This added a wee bit of time to the journey, but it was worth it. After crossing over to the Kintyre coast and then working up to West Loch Tarbet I said my farewell’s to my lifelong pal and paddling buddy and continued up the Knapdale Coast on my own.

The breeze got up a wee bit out the south and helped push me along. The next few hours flew in as I started to come across the tide and it’s rippled fingerprint on the surface of the water. This was a sure sign that Jura was nearby (West – left) but I still couldn’t see anything but the odd dark silhouette of a headland ahead on my right coming out of the grey.

I managed to keep the pace lifted enough to make the headland at Rubha na Cille where the tide was still pushing round, but then the power ran out and with no discernable tide to do the work for me I hugged the coastline like a toddler to a parental leg. I only had another 8 or so kilometres to get to my to target camp for the night, but I kept spotting viable options that’d do in case of complete engine shutdown.

The coast here just past Rubha na Cille is littered with little boreholes that gulp in the swell and belch out the trumpets of a discordant symphony. The entertainment kept me ticking over for most of the remainder of the journey. When I got to the next bay, the last one before Carsaig Bay, and I was completely gob-smacked. I’d paddled into a scene from the Goonies movie. Poor visibility, low cloud, rocky headlands, skerries, trees and quite possibly the most beautiful wee bay I’ve ever paddled through. I didn’t meet One-Eyed Willie, but I did rediscover my childhood hooting and hollering at the echoes.

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Day 4 – Gigha’s a break

Big stuff. Big waves round the Mull of Kintyre, and on a ‘calm’ day. Big push off the tide, helped get the miles done and big breakers on all the headlands from the westerly swell. To top it all off, after the big miles and big push to get north I just had a big three course meal on the Gigha. It was definitely required, ok ok so its not exactly roughing it but if I can’t treat myself to a big feed after that then when can I?

I’ll not be the first west of Scotland male to cry out ‘Gie’s a break’ but by the time we’d crossed to Cara (surely the most southerly of the Hebrides) I was feeling it was done for the day.

I’ll need to update with photos after because yet again I have failed to connect camera to laptop near internet.

Got video though, ‘Roon the Mull, on a calm day.

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Day 3 – Going nowhere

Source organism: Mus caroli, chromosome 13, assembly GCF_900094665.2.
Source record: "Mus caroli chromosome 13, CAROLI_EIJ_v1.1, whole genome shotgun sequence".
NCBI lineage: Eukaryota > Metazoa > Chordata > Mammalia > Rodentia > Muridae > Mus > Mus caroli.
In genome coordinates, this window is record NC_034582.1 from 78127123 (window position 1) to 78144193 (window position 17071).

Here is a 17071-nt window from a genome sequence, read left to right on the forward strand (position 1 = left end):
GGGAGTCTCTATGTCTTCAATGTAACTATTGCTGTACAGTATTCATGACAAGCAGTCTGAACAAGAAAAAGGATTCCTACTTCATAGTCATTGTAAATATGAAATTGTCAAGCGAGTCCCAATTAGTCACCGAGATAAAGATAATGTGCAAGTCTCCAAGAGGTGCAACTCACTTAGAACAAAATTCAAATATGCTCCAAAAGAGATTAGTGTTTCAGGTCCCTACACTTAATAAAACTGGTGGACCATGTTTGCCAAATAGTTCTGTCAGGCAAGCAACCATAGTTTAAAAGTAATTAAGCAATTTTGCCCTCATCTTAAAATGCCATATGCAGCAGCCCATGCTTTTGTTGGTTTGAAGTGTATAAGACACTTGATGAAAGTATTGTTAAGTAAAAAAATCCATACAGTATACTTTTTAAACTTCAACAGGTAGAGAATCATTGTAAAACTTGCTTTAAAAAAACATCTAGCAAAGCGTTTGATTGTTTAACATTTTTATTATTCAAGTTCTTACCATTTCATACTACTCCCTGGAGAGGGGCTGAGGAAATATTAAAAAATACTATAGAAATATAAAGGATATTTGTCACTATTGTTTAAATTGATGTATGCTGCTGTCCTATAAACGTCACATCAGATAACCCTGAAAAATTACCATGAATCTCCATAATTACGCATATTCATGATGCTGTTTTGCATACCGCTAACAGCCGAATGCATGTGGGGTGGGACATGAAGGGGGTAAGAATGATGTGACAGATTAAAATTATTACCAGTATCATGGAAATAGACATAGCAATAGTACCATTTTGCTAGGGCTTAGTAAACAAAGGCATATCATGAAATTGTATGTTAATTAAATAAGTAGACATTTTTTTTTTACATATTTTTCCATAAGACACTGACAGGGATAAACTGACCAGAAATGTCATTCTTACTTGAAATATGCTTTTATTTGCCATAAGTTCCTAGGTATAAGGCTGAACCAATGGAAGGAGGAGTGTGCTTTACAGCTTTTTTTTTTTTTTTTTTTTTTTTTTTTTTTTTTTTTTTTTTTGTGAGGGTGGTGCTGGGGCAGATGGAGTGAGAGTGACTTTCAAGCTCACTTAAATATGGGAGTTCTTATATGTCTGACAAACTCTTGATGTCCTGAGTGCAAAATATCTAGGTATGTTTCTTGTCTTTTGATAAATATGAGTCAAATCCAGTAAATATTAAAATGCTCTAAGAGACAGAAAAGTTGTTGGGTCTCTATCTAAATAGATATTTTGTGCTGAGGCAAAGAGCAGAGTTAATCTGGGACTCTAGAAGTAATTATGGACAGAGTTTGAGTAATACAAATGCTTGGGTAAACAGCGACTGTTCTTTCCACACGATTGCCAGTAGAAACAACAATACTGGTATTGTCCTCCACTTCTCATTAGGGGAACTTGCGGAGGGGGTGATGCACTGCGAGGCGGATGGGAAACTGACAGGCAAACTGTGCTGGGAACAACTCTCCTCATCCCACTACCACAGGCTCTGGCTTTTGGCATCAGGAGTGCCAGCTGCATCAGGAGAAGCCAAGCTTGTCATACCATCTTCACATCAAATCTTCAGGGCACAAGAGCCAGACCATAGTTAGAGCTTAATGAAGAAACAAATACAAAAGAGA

Woke up at 0530 this morning and crawled out a lovely warm sleeping bag to assess that the wind was cold and southerly. On the back of last night’s inshore waters forecast from the Met Office saying today might get to F5-7 out the south I decided bed was more appealing than a fist fight with a massive chunk of wind strewn and mental tidal water.

After a lie-in, breakfast and a good stroll round and back via a couple of beaches it was obviously windy here on the Kintyre peninsula. In the spirit of making hay while the sunshines the tent and items of kit were dried, lots of food was eaten but the nine holes of golf at Dunaverty Golf Club (we’re camped on it’s fringe) was foiled by a lack of club steward or clubs for hire. Still despite the wind it was sunny and pleasant in the shelter.

In hindsight it might have been on today. The wind maybe got to F5 for a bit and it would have been a fight past Sron Uamha but the following sea from then on would have speedy and good. Sensibility had already prevailed and that is that.

Forecast for tomorrow are; winds lighter than a Kenyan marathon runner, a swell gentler than nurse’s manner and a tide that should carry us round and up the West side of Kintyre. Hopefully I’ll send an update from Gigha tomorrow evening.

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Day 2 in the Big Paddle House

After a fairly big day yesterday (pic from yesterday below) I was surprised how good progress was today.

Calum had met me on arrival into Carradale last night. The sun was fading fast and it was still (nae wind) cold and damp once the tents were pitched. We were in our beds at about 10pm, I was done in, even with the second wind that carried me across the Kilbrannan Sound.

This morning we paddled from Carradale Bay south to cross in front of Campbeltown Loch. We got to Island Davaar at about 1200 hours and then got hit with wind for the schlep south. After a couple of headlands we got a bit of tide that scooted us round to Arranman’s Barrels then on to Dunaverty past some nice small swell rolling through the kelp. Not as big a day as yesterday, but then, Calum’s new to kayaking 😉

Good, he’s laughing and saying aye right!

Tomorrow is in the lap of the Gods. Wind forecast for rounding the Mull is marginal, closer inspection at sun-up required.

Good night. Oh and thanks and best wishes to all those recent sponsors. I think we can safely say that the fundraising is a success, lets make the trip follow suit.

Is it on yet?

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Day 1 update.

Made it to Carradale. Big day, made worse by the Van’s failure to start thus morning. Of all cold mornings. Paddled from 0935 to 1800 with a 5 minute stop on Bute. Ready for a good sleep.

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Thank You

Tomorrow I get in boat and start paddling to Stornoway, that in itself is amazing, to have time off to paddle.